Buying property? Why you shouldn’t attempt DIY conveyancing

Katrina Condie 8 June 2021
LJ Hooker auctioneer Andrew White at auction

Attempting DIY conveyancing in a hot property market can end in disaster. Photo: LJ Hooker.

Buying property is often a stressful and complicated process, but some people are determined to ‘go it alone’ in an effort to save money.

While most people engage a professional, some people still attempt DIY conveyancing and find themselves bogged down by the complexities of buying a property, especially in the current booming market where timing can be crucial.

Conveyancing manager at Baker Deane & Nutt (BDN) Lawyers’ Queanbeyan office, licensed conveyancer Corrina Tierney, says with so many people chasing properties as soon as they hit the market in the Canberra region, seeking legal assistance is imperative.

“We had two cases recently where self-acting buyers approached us for help when things went wrong,” she says.

“One was a solicitor from Queensland who didn’t know the NSW system, and the other was a buyer who had a law degree and had done a great job up until a week before settlement, then turned up and said, ‘Can someone please help me,’ because the system just caught him out.

“It’s not an easy process, especially for first-home buyers or anyone who hasn’t bought property for a while.

“From talking to banks and the vendors’ solicitors, to thoroughly examining contracts, it’s all about getting a win-win situation for everyone and settling with as little fuss and as smoothly as possible.”

Auctioneer holding gavel as bidders look on at auction

With so many people chasing properties as soon as they hit the market in Canberra, it is imperative buyers seek legal assistance. Photo: File.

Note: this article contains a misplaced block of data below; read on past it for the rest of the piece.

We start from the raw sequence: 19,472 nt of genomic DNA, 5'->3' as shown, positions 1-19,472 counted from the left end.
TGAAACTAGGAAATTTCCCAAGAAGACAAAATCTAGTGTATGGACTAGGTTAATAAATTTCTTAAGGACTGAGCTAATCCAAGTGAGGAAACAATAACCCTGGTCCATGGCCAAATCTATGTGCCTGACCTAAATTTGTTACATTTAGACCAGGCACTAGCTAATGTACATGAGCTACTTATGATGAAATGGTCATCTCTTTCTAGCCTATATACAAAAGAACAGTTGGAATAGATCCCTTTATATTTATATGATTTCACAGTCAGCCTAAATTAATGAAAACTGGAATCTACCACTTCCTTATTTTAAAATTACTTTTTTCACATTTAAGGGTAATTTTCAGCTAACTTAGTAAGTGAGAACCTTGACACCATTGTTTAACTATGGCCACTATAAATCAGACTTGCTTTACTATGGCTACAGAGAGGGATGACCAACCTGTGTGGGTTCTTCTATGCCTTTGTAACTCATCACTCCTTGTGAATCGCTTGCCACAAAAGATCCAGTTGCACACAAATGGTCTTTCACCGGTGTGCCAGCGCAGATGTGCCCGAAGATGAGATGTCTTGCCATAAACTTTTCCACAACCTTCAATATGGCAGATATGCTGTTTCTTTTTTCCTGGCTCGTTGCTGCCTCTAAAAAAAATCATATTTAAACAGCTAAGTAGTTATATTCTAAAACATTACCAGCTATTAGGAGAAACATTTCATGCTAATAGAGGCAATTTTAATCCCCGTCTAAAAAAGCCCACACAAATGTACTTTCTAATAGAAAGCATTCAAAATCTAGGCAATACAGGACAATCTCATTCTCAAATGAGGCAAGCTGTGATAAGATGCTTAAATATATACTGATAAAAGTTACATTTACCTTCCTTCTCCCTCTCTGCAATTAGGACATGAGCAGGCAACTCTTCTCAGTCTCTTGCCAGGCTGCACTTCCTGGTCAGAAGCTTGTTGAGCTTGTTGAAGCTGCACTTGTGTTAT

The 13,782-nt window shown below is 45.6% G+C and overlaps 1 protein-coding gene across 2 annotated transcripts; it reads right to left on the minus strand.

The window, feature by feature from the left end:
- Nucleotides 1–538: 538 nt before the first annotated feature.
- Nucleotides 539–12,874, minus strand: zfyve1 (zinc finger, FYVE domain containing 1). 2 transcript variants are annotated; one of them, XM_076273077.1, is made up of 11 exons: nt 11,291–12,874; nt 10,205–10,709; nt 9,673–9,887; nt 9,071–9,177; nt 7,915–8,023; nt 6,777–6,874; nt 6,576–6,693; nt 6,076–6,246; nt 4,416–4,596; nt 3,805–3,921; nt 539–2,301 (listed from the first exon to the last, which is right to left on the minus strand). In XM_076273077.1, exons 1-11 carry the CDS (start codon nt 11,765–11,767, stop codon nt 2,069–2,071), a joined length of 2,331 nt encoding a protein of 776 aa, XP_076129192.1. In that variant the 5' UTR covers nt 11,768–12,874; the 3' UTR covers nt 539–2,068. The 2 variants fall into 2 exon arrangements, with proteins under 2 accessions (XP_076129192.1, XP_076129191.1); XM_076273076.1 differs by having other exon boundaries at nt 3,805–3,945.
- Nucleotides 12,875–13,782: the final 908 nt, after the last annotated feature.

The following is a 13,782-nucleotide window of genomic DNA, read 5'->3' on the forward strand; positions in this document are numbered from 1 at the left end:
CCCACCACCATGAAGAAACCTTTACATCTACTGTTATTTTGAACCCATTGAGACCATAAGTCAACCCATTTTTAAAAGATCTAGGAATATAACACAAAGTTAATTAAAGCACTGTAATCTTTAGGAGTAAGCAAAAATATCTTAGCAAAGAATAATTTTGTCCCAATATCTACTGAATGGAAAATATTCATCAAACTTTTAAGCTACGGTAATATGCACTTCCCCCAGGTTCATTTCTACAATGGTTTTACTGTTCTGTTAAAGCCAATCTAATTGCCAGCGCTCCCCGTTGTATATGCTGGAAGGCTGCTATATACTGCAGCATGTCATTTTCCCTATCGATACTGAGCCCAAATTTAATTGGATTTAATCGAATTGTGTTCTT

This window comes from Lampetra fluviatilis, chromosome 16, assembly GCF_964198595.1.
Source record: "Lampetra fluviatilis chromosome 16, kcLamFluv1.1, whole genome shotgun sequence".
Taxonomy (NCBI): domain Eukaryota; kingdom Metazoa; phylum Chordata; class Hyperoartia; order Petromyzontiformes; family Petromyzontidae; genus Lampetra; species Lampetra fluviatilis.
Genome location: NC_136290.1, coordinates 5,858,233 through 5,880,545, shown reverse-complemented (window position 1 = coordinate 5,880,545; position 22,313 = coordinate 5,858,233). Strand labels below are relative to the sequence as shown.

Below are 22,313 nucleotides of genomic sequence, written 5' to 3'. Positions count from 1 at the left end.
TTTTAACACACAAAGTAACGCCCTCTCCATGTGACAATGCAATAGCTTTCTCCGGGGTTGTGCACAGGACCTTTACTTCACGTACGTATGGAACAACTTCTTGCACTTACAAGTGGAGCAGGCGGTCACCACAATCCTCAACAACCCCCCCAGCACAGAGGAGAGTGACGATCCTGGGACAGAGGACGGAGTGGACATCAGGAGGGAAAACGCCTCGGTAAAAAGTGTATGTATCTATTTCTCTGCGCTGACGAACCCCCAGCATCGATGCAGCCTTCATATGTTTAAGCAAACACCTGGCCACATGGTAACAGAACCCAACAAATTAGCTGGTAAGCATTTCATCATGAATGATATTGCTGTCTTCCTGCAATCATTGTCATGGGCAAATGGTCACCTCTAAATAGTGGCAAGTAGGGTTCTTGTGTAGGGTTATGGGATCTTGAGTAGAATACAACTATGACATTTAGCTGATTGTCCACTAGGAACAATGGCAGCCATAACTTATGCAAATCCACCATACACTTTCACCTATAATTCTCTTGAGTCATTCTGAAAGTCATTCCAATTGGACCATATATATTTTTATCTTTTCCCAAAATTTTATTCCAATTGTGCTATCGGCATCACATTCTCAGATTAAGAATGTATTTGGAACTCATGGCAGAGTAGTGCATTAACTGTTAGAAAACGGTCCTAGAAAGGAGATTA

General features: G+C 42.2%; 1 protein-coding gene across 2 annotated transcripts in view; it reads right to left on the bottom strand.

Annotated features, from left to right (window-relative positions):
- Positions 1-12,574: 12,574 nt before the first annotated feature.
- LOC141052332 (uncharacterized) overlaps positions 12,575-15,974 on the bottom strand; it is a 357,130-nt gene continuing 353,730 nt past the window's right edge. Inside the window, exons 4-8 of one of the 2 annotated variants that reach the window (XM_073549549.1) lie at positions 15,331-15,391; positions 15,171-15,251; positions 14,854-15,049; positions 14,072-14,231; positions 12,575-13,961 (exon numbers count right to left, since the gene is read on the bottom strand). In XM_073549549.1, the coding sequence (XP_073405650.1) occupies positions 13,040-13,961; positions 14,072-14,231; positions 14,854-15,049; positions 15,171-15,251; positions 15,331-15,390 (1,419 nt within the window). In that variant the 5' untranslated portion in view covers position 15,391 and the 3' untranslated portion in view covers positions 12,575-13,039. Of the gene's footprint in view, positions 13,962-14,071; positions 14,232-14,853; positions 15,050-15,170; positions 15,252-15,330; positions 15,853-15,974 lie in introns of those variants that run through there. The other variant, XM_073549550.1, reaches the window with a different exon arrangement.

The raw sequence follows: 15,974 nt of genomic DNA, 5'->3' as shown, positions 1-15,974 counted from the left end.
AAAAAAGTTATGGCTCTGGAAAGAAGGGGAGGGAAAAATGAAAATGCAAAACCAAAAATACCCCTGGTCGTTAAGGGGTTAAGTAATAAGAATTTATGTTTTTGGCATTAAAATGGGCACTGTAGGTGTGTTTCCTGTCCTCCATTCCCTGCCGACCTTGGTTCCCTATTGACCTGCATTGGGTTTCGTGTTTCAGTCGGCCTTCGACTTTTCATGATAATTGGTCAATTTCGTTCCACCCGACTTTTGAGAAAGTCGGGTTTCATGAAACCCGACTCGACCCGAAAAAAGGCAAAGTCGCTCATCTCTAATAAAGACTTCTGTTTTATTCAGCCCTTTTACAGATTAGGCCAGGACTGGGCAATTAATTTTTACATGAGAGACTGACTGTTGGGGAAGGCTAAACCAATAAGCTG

Corrina says attempting to negotiate contracts, and dealing with banks and real estate agents in an effective and timely manner is essential.

She says as soon as buyers start thinking about purchasing a home, it’s time to start talking with a conveyancer.

“Often first-home buyers turn up and they’re not sure where to begin,” says Corrina.

“Buying a home – especially your first home – can be a confusing and complex process. While there’s the contracting side of it, there’s also a huge emotional element.

“It is more than just advising on the legal side of the contract. I am often a mentor – the helpful aunty – to help them through the maze.”

Corrina says going into an auction prepared is crucial, and the team at BDN Lawyers appoints a solicitor and conveyancer to every client to ensure the lines of communication are always open in the lead up to – and after – the sale.

“This works really well and ensures buyers have two people they can talk to at any time, who are both across their file,” she explains.

“In a bigger firm, there may not be that intimate knowledge and we really take pride in building those customer relationships.”

BDN Lawyers solicitor Thomas Cleary, a first-home buyer himself, understands just how hard it can be to get into the market, and advises his clients to be as prepared and informed as possible ahead of an auction.

In this difficult market, where high demand is driving record prices, he says it’s important for home buyers to seek advice from a conveyancer or solicitor to help them through the process.

“It’s an extremely challenging time for buyers,” says Thomas.

“It’s a complicated process and it’s very daunting, especially for first-home buyers.

Thomas Cleary and Corrina Tierney standing outside Baker Deane & Nutt Lawyers office

Thomas Cleary and Corrina Tierney are up to their eyeballs in contracts as the Canberra property market continues to thrive. Photo: Thomas Lucraft.

“Getting advice from a solicitor or conveyancer is valuable. They can guide you through the whole process.”

Thomas says seeking professional help to explain a contract is valuable because there are often things people don’t understand about easements, covenants and strata rules, especially when considering a townhouse, apartment or unit purchase.

“If someone wants to put up a pergola, can they do that? Can they put an awning on a west-facing window? These are the little things we look for in a contract and ask people, ‘Will this make a difference to you?’” he adds.

“You really need to have all of this information explained by a professional before you go to an auction.”

BDN Lawyers has offices in Queanbeyan and Canberra, working across both NSW and ACT property and conveyancing legislation.

This is a sponsored article, though all opinions are the author’s own. For more information on paid content, see our sponsored content policy.


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